Fleur & Noëlle’s Hearts Beat For India

The annual ritual ‘Design Inspirations’, a seminar organised by the Gem & Jewellery Export Promotion Council (GJEPC) in association with trend forecaster Paola De Luca of The Futurist Ltd., was held on the last day of IIJS Signature on February 16, 2020. A galaxy of speakers from various fields shared their experiences with the audience, giving them insightful directions whilst promoting an exchange of cross-disciplinary thinking. Here’s the first article in the Design Inspirations series based on the session dedicated to ‘Heritage and Values’.

Meet Fleur Damman-van Gelder and Noëlle Viguurs, the two sisters who run the Van Gelder Indian Jewellery (VGIJ) in the Netherlands, which was founded by their mother, Bernadette van Gelder-van der Ven in 1980. VGIJ is a leading international dealer, specialising in traditional Indian jewellery.

The sisters got hooked to the unique aesthetics of Indian jewellery and two decades later, they took charge of VGIJ. Even as they embraced the new world, they have not lost their grip on the company’s core business. India was, and remains, the focus of their collections, and last year, they relaunched the ‘Heritage’ and ‘Contemporary’ collection, which includes four lines - Colors, Jali, Jodha Bai and Chandra - all inspired by the country that is close to their heart.

An act of providence led Netherlands-based Bernadette van Geldervan der Ven to dive deeper into Indian jewellery. The country’s culture, history, mythology and artistry fascinated her so much that she went on to specialise in Indian heritage jewellery. Soon, Van Gelder Indian Jewellery (VGIJ) grew into a leading international dealer, displaying its products at top galleries, museums and shows such as the TEFAF.

Her daughter, Noëlle, recalled Bernadette’s tryst with India during her keynote address at the ‘Heritage and Values’ session on the last day of IIJS Signature 2020. “The first time my mother travelled to India with my father, she felt like it was a homecoming. She was completely in love with the country, the people, their kindness and especially, the jewellery. India is a nation, but for us, it is a continent. Every culture, and the tradition in each and every corner of the country is different. It intrigues us so much that we want to know more,” she stated.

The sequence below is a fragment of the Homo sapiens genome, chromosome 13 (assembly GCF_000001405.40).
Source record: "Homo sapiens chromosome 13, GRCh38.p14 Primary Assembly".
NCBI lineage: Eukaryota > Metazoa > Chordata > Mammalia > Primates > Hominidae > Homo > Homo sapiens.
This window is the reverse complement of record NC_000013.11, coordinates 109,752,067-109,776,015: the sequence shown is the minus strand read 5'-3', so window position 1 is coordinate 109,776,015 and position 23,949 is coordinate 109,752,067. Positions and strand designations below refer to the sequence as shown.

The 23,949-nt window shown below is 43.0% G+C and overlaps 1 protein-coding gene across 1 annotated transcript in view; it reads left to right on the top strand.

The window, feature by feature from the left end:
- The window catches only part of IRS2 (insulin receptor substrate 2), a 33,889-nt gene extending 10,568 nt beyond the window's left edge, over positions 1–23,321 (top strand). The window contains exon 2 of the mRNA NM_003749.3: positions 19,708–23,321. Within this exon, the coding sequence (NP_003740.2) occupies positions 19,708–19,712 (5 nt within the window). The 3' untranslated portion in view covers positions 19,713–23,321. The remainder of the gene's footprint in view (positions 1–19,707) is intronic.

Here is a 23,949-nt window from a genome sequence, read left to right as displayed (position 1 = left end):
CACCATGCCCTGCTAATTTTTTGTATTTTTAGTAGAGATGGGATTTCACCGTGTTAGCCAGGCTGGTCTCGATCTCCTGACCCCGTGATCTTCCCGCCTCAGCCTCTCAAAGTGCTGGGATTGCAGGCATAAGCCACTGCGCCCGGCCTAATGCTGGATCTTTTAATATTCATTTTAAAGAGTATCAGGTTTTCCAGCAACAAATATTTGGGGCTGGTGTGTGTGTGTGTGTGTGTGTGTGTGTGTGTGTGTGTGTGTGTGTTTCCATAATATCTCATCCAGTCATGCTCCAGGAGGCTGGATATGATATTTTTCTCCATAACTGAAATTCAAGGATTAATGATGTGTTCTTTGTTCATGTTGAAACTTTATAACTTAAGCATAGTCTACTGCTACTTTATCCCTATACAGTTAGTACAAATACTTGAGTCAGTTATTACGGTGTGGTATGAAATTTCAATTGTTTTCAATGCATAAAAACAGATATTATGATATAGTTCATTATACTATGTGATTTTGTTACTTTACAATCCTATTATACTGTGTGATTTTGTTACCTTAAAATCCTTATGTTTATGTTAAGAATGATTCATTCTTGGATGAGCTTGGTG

Bernadette’s entrepreneurial nature drew her to India a couple of times a year, and she began collecting heritage jewellery pieces to understand them. Noëlle said that this comprehensive study prompted her to specialise in Indian jewellery, adding, “If you want to achieve success, you need a bit of luck and my mother had that luck. She was at the right place at the right time. She also met the right people who guided her.”

(A small gold jhumar chabkka head ornament shows the openworked top kundan set with foiled white sapphires and rock crystal on blue foil ( jadat) in an intricate pattern of flowers, a crescent moon and sun symbol, flanked by two peacocks. Suspended from the top is an elaborate fringe of gold collets, kundan-set with white sapphires, sides decorated with red and green enamel, suspended pearls and turquoise glass beads. The reverse of the jhumar is decorated with Safed Chalwan enamel, red and green on a white base in a crescent moon, flower and bird design, echoing the frontal design. The jhumar or chabkka is a traditional Muslim wedding ornament worn by women on the left side of the head. It is not an ornament that is to be worn daily)